I remember when I purchased my first time in 1998 and was living the dream. I was 22 years old. 3 months after I moved in and I received my first water bill (billed quarterly). I remember calling my mom and asked her “Is this for real?” After she finished laughing at me, she confirmed that the utility bill was indeed legit. This embarrassing anecdote is just an example of things you can over look when buying a home.
enjoy today’s blog…
4 COSTS TO CONSIDER AS A FIRST-TIME HOMEBUYER
Oftentimes even the most organized and detail oriented first-time homebuyer can overlook some unexpected costs that come with the purchase of their new home. We are outlining 4 of the costs that we most commonly see overlooked by home buyers in hopes that we can better prepare you—and save you from a few surprises!
1. Closing Costs.
Congratulations! Your offer was just accepted on your new home, you’re one step closer to adding a major asset to your portfolio! We don’t want to shock or dampen the excitement of this moment. However, it’s important that you factor in closing costs right at the beginning of your purchase.
The best time to do this is before even applying for your pre-approval or making any offers on a home. Closing costs may include:
>taxes (Land Transfer, Property, and others depending on what province you are in)
A general rule of thumb is to set aside 1.5% of the purchase price to account for the closing costs above. To plan ahead, consider speaking to a mortgage broker and your realtor. They can help you determine just how much you should set aside to accommodate those additional closing costs.
2. Utility Bills.
If you’ve gotten used to living in a small space, such as a condo or an apartment, you may be surprised how much more water, heat, and energy you consume in a larger space such as a detached home or a townhouse.
It’s important to prepare for these as you do not want to have a “surprise” when your bill arrives in the mail and it’s nearly double what you are used to spending!
Factoring in these bills is also crucial if you are going from renting to owning! Often times the landlord will cover a portion of your utility bills or your cable/internet depending on the contract you had with your landlord. Of course, once you are a homeowner, you are covering the entire cost! Ask family members, friends, even your mortgage broker or realtor what is a realistic cost for things such as cable and internet, water, heat, etc. You’d be surprised how fast they can add up!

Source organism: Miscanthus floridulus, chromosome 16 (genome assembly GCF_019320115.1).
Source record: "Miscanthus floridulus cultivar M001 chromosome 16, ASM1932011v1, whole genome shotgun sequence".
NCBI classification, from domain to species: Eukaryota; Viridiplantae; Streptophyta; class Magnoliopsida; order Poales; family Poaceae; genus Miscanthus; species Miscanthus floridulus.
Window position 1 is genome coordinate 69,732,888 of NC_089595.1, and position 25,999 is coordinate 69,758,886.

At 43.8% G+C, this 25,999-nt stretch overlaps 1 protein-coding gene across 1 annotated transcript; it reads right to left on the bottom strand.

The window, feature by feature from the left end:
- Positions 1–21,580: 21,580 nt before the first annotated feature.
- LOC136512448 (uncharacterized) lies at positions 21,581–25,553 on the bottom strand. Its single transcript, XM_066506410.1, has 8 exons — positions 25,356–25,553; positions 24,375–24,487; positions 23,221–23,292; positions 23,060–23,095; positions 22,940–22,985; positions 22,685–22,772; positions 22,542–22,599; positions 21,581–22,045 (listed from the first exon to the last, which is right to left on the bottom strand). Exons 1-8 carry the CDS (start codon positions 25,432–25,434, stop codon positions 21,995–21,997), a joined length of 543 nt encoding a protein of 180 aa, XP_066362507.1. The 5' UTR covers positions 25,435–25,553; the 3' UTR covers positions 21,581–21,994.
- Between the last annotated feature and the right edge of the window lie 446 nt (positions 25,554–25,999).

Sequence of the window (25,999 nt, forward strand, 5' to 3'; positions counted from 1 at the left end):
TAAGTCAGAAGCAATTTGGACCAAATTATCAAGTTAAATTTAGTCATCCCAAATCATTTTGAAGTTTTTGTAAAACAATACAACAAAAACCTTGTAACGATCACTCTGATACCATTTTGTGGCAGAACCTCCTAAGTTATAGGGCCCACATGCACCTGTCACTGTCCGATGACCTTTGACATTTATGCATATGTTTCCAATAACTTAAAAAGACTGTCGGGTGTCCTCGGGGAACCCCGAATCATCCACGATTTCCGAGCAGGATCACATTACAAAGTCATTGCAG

3. Renovations and Updates.
Unless you bought a newly built, brand new home, there is undoubtedly going to be future renovations and updates that you will need to do on your home. They may not need to happen right when you move in, but sometimes the unexpected does happen and having money set aside can make a world of difference! When you have your home inspection completed, make a prioritized list of what will need to be fixed/updated first and set aside money each month for it.
In addition to the “must do” updates/renovations, new property owners may also want to make aesthetic improvements, whether they mean to reside there or not. Naturally, a homeowner wants to make the place feel more like their own, and investors want to add value their investment or make adjustments to make the asset more aesthetically pleasing.
4. Ongoing Maintenance
Home’s require maintenance—all the time! Ask any homeowner and they will tell you that there is always home maintenance in one form or another happening. A few common home maintenance costs may include:
• Gutter cleaning
• Roof repair/maintenance
• Drywall repair
• Furnace cleaning
• HVAC and Duct cleaning
• General plumbing and electrical fixes
Every home is different in regards to how much you should budget annually for regular maintenance. It will depend on the age of your home, square footage, climate in your region, and overall condition of your home.
In closing, property ownership shouldn’t be dampened by financial rules caused by lack of preparation. All of these costs, as well as additional other costs, are easy to plan ahead for and to ensure that you have budget set aside each and every single month to make sure that you stay on track. As a rule of thumb, the CMHC states that your housing costs including mortgage payment should not exceed 39% of your monthly income. Treat this number as a point of reference when you’re doing your budget and consider leaving room for the unexpected. It’ll give you peace of mind on the long run and allow you to actually enjoy your new home!